Toronto: Besides conferring health benefits, meditation also fosters liberal attitudes immediately after a session, say Canadian researchers.
"There`s great overlap between religious beliefs and political orientations," says psychology researcher Jordan Peterson of University of Toronto.
"Inducing a spiritual experience through a guided meditation exercise led both liberals and conservatives to endorse more liberal political attitudes," adds Peterson, a study co-author.
"While religiousness is characterised by devotion to a specific tradition, set of principles, or code of conduct, spirituality is associated with the direct experience of self-transcendence and the feeling that we`re all connected," says Jacob Hirsh of Toronto`s Rotman School of Management, who led the study.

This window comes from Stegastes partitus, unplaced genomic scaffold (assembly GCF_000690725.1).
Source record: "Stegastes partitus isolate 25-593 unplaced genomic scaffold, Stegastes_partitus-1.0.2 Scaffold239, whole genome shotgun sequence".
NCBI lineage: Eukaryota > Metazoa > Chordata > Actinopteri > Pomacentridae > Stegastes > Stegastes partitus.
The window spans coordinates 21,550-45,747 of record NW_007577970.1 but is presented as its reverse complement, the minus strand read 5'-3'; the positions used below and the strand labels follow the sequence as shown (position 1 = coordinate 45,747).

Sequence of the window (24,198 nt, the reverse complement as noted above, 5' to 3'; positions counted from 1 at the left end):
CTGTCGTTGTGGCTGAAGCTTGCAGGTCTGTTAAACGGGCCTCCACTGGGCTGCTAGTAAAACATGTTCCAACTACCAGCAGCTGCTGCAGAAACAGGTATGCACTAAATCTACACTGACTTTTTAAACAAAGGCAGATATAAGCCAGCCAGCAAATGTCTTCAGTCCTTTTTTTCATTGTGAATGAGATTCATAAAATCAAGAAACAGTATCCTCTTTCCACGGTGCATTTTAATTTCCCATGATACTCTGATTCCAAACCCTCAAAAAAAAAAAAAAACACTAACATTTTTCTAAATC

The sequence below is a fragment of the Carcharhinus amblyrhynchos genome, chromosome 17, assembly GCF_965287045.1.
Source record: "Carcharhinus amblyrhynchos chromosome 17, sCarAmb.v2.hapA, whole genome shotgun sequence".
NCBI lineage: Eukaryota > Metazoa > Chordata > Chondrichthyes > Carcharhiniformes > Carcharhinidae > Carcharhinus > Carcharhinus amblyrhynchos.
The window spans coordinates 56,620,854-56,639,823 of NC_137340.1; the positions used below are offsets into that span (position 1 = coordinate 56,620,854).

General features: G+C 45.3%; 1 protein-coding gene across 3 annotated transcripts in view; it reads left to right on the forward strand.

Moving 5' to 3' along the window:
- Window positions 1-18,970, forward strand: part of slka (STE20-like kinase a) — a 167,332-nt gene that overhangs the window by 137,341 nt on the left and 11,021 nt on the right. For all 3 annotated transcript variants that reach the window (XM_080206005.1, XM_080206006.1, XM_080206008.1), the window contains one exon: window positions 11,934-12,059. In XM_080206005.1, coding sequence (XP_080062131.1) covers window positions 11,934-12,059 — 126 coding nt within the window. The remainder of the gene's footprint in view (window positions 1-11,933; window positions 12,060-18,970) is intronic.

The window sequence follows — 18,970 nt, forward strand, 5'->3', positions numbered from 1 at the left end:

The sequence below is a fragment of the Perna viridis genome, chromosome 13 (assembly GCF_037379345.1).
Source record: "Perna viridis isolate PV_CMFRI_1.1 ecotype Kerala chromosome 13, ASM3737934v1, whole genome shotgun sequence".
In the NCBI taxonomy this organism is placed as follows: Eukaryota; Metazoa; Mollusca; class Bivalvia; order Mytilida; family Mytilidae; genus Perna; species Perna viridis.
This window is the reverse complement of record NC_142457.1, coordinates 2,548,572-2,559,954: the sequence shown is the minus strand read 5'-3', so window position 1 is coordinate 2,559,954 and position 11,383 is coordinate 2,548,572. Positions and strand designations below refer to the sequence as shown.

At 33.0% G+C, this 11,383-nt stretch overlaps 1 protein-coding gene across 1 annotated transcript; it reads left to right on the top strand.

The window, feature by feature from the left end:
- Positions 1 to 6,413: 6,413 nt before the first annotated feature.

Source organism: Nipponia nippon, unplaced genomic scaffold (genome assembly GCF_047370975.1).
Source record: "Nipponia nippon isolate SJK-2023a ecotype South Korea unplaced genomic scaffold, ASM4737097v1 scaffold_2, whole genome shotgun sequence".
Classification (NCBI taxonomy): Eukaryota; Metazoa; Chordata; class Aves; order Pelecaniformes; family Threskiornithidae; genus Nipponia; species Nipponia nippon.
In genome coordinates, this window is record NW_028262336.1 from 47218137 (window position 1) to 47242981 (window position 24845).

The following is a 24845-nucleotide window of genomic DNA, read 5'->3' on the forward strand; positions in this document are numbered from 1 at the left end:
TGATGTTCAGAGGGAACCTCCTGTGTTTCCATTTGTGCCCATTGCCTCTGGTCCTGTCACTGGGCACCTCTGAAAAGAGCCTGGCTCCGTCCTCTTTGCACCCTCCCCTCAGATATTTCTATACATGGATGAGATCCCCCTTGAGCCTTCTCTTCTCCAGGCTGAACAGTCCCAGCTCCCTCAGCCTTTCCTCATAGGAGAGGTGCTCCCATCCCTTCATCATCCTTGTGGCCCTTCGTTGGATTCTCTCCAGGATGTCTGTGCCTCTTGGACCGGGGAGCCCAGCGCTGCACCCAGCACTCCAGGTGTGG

In three studies, the researchers Hirsh, Peterson and Megan Walberg examined their participants` political views in relation to their religiousness and spirituality.
In the first study, they asked 590 American participants whether they identified as Democrat or Republican, according to a Toronto statement.
In the second, they measured 703 participants` political orientations and support for the major American and Canadian political parties. In the third, researchers recruited 317 participants from the US and asked half to complete a spiritual exercise consisting of a guided meditation video.
Researchers reported that, compared to those in the control group, participants who meditated felt significantly higher levels of spirituality and expressed more liberal political attitudes, including a reduced support for "tough on crime" policies and a preference for liberal political candidates.